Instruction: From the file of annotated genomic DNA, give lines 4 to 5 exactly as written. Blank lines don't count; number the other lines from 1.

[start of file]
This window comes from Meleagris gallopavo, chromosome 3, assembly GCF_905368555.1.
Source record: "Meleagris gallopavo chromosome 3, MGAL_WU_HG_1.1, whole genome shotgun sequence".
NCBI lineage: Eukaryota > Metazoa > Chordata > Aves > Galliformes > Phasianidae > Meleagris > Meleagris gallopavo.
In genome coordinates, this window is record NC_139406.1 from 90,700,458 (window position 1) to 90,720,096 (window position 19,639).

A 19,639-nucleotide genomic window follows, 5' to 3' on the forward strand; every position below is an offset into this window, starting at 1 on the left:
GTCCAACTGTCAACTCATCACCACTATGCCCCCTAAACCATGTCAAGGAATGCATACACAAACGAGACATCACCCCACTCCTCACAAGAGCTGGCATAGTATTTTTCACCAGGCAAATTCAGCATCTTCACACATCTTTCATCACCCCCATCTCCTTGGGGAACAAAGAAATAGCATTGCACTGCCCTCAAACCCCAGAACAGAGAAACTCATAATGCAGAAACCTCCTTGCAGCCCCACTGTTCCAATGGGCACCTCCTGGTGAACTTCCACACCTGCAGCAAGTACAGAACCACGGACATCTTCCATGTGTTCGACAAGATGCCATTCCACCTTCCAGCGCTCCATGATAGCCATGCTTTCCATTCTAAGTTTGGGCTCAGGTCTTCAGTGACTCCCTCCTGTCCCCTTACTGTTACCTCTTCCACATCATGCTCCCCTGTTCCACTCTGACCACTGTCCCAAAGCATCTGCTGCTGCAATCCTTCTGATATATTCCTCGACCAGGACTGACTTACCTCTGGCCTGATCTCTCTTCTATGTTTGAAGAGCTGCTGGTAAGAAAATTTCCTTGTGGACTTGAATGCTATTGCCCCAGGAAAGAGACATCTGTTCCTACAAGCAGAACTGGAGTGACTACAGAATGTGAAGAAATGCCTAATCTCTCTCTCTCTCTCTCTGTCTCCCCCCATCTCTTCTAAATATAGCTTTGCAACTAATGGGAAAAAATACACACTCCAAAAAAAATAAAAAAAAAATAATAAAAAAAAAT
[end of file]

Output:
In genome coordinates, this window is record NC_139406.1 from 90,700,458 (window position 1) to 90,720,096 (window position 19,639).

A 19,639-nucleotide genomic window follows, 5' to 3' on the forward strand; every position below is an offset into this window, starting at 1 on the left: